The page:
The microbiology students had to document their research in a completely blank book and were allowed to create a narrative in that blank book. This was at odds with usual structure for Science: accurate, reproducible, adhere to convention, no narrative, no first person, dates, signatures. While accuracy and reproducibly were still enforced, students were encouraged to explore much more widely in their blank book.
Student work started to resemble commonplace books (loci communes) – a compiled work with annotations and narrative from the compiler. The new student books contain personalisation, reflection, narrative, collage, moments of exhilaration and discovery – but they maintained fidelity and scientific accuracy.
This then led to the core idea from the work: (An) engagement with the unfamiliar as a means for further development of expertise.
Students’ understandings are deeply tied to existing and established practices – to the point that students feared that outside conventions would render their work invalid. Working in unfamiliar territory allows the students to refine their understanding of their discipline and push the boundaries, as well as their own understanding. Lecturers had to take risks as well, to get this realisation.
In our traditional dispositions for engagement, we have had a tendency to create a learning culture that is less interested in the unfamiliar and we have implicitly driven a focus on understanding a discipline vs developing an understanding of oneself. The nature of learning as situated in institutional cultures is something that we can see from the inside but the student perspective is vital as we want to know what the students think that we look like. From the students’ perspectives, they see learning in terms of specialisation, globalisation, technology and collaboration. This is a critical forum through which students made sense of their own place in relation to the discipline.
Students identified two over-arching goals:
- Routine Expertise: The Habits of mind and skills associated with efficiency and performance in familiar domains, and
- Adaptive Expertise (after Bransford): applying knowledge effectively to novel situations or unique problems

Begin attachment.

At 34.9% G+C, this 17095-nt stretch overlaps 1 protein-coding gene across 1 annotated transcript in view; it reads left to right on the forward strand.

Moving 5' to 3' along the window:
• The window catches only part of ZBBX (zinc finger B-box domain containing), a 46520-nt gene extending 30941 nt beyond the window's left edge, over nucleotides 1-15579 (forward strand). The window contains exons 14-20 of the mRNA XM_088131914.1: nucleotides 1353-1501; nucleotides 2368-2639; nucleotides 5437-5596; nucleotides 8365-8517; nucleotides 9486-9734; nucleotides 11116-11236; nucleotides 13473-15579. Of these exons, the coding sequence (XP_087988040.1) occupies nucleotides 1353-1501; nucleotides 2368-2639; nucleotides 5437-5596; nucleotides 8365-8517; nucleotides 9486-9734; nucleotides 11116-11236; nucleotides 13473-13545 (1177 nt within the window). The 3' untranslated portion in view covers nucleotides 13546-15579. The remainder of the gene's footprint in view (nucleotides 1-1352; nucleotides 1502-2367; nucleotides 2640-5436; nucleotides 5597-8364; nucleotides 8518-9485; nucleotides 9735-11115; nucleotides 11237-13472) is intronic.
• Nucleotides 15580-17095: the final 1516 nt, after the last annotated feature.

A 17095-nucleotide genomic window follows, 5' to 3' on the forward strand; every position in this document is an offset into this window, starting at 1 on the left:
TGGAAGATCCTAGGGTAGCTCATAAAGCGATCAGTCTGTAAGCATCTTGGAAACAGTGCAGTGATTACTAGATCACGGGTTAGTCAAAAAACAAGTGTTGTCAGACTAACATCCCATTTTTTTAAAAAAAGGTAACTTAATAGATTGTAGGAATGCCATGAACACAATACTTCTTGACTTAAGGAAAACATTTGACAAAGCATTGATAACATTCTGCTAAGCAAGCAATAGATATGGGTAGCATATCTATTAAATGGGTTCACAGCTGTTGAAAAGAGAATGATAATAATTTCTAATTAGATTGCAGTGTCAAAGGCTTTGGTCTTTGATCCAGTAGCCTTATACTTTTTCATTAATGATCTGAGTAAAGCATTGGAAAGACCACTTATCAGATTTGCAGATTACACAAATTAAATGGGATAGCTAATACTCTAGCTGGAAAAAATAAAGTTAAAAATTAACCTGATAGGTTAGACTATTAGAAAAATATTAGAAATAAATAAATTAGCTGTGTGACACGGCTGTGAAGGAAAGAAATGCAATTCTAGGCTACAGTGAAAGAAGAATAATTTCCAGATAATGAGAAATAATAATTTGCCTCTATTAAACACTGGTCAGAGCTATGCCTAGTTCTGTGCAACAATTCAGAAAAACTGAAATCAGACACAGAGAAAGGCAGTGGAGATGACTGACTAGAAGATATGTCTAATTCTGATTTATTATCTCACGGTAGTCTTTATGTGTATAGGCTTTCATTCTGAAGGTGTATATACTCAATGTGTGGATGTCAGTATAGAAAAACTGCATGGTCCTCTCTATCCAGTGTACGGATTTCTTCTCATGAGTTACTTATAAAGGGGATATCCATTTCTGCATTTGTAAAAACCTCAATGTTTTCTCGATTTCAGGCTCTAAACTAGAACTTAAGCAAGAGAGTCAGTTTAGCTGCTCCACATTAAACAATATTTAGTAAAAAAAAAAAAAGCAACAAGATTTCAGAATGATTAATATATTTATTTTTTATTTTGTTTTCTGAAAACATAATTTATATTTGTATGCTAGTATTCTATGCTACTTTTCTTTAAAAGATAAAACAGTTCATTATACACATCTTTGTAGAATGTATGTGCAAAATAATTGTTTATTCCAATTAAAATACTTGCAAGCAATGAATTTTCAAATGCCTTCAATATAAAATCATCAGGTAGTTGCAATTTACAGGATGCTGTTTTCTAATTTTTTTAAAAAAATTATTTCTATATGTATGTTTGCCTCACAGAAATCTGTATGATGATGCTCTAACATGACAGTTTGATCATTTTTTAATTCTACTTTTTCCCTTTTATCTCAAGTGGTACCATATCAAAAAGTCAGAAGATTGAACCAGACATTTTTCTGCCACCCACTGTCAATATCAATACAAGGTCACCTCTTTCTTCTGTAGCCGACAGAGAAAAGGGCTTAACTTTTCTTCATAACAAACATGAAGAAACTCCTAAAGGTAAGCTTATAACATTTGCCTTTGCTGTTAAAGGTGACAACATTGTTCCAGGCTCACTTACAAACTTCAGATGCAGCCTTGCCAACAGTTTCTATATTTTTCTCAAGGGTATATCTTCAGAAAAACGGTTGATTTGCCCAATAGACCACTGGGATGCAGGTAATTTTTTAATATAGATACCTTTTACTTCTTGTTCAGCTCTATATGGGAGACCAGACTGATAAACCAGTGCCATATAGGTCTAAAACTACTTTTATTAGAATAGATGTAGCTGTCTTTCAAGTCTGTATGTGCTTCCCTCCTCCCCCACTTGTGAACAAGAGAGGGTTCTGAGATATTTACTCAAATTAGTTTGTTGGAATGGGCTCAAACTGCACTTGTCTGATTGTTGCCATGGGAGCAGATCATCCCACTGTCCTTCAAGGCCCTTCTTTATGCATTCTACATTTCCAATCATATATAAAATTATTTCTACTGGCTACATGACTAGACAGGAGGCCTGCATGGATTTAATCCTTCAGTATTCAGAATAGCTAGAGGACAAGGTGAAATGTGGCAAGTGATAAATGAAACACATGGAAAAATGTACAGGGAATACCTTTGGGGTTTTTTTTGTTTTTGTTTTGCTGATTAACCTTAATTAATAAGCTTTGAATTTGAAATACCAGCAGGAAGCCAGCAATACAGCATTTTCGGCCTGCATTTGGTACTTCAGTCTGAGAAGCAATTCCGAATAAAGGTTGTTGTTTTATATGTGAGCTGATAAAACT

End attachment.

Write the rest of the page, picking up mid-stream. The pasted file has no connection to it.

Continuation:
Students discover themselves in the material – finding connection and allowing deep eqnuiry into their own nature. (Students’ awareness of themselves in the course or the curriculum (Barbazat, Amherst))
Looking from our perspective, based on what our students want and how they succeed, Barnett (U London) identified dispositions for learning as Venturing Forward
- A will to learn
- A will to encounter the unfamiliar
- A will to engage
- A preparedness to listen
- A willingness to be changed
- A determination to keep going.
Dr Takayama then went on to talk about developing a strong learning and teaching community through courses such as Brown’s Certification program, which has any benefits in enhancing the perception of value and practices in learning and teaching, as well as overall enhancement of the new post-graduates. One of the core points identified was that many of the PhD students who are produced will go on to teach in liberal arts colleges, institutions with an undergraduate teaching focus and two-year colleges. If we don’t teach them how to teach then they will be woefully underprepared for the future that lies before them – just being good at research doesn’t translate into skill at teaching, hence it must be fostered and well-organised certification programs are a good way to do this.
I hope to comment more on the cert program shortly, but a very interesting talk with lots of ideas for me to take home and to think about.